The NFL’s new rule prohibiting ball carriers in the open field from striking an opponent with the crown of their helmet would have been called only three times last year, referee Bill Vinovich said Friday.
Vinovich presented and then answered reporters’ questions about the video that the NFL produced to explain and illustrate this year’s rules changes to teams and media. The video showed three examples of the new rule prohibiting backs from striking with their helmets, and Vinovich said those were the only three instances from all of last season.
One was of Minnesota Vikings running back Adrian Peterson hitting a tackler like a battering ram.
“Adrian Peterson was probably the best example,” Vinovich said. “The old Barry Sanders and Walter Payton (runs), when they were out in the open field and said, ‘I’m just going to take you on.’ That’s what they want to eliminate.”
The new rule prevents ball carriers from striking with the crown of their helmet only under specific circumstances: First, the ball carrier has to line up his opponent and take him straight on; second, the contact has to be outside the tackle box, which means outside the tackles or at least three yards down field; and third, the ball carrier must lower his head and lead with the crown of his helmet.
The penalty is 15 yards.
So the rule doesn’t apply to a running back who lowers his head while plunging into the middle of the line. Also, if the ball carrier and tackler are approaching each other at an angle, the ball carrier may lower his head and not be penalized.
The rule was changed for the safety of the ball carrier as much as for the defender.
Here are the other rules changes and points of emphasis for 2013:
The “tuck rule” has been changed so that the throwing motion ends when the passer begins to pull the ball into his body. Previously, the throwing motion didn’t end until the ball had been tucked.
On place kicks, the long-snapper now is classified a “defenseless player” and can’t be hit in the head or neck area while in the snapping process. Defenses already were prohibited from lining up a player over the center. Defenses may make contact with the long-snapper while trying to split the gap between him and the guard, but they may not hit the long-snapper directly.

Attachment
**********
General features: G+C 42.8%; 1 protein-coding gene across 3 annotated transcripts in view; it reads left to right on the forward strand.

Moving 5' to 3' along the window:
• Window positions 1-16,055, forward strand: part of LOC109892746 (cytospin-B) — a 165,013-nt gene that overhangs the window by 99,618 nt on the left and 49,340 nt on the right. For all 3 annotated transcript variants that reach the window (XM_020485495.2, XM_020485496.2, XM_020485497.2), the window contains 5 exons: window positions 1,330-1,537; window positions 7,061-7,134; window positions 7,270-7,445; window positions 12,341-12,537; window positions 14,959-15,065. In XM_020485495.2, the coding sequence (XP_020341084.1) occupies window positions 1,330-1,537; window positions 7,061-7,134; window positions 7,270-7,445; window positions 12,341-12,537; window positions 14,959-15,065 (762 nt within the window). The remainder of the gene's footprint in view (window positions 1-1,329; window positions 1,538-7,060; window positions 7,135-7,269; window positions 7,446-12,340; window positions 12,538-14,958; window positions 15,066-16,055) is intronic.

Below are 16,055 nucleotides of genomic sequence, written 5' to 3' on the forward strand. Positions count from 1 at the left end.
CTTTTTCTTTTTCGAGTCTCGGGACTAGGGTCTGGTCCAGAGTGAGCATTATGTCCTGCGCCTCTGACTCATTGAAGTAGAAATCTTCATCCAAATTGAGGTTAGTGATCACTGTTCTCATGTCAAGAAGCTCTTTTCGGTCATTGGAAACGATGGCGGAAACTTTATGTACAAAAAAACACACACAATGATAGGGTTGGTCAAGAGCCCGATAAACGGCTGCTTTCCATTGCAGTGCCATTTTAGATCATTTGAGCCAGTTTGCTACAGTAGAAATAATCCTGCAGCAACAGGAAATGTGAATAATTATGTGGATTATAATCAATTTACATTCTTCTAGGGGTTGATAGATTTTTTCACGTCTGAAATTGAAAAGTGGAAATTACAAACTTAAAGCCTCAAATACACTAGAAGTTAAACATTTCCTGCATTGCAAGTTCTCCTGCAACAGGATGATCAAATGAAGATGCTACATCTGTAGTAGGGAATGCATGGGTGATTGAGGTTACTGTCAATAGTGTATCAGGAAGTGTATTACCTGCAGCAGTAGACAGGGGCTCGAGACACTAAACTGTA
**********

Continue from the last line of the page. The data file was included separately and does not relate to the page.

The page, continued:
On place kicks, the defense can’t line up more than six players on one side of the long-snapper. It also can’t in effect create the force of two players hitting one blocker by having a player push a down lineman into the offensive line.
On kicks and punts, the defense no longer can hit players below the waist anywhere on the field, including along the line. The kicking team still may block rushers below the waist.
Peel-back blocks below the waist are now illegal inside the tackle box. They used to be illegal only outside the box. A peel-back block is when the blocker approaches a player from the side or behind.
The penalty for an illegal replay challenge has changed. Last year, if coach challenged a play that was to be reviewed automatically (i.e., a scoring or turnover play, or a play inside two minutes of each half and overtime), the penalty included forfeiture of the review. Now, the team will lose a timeout (or be penalized 15 yards if it has no timeout), but the automatic review will take place.
All players except punters and kickers have to wear thigh and knee pads.
The officials each season have points of emphasis for existing rules. This year’s are:
Calling facemask penalties on running backs who control or twist an opponent’s facemask with a stiff arm.
Penalizing players who taunt verbally or by throwing, spiking or spinning the ball at an opponent. Officials will be looking to penalize instigators.
Penalizing late hits around the pile when players are down or when their forward progress is stopped and the play is blown dead.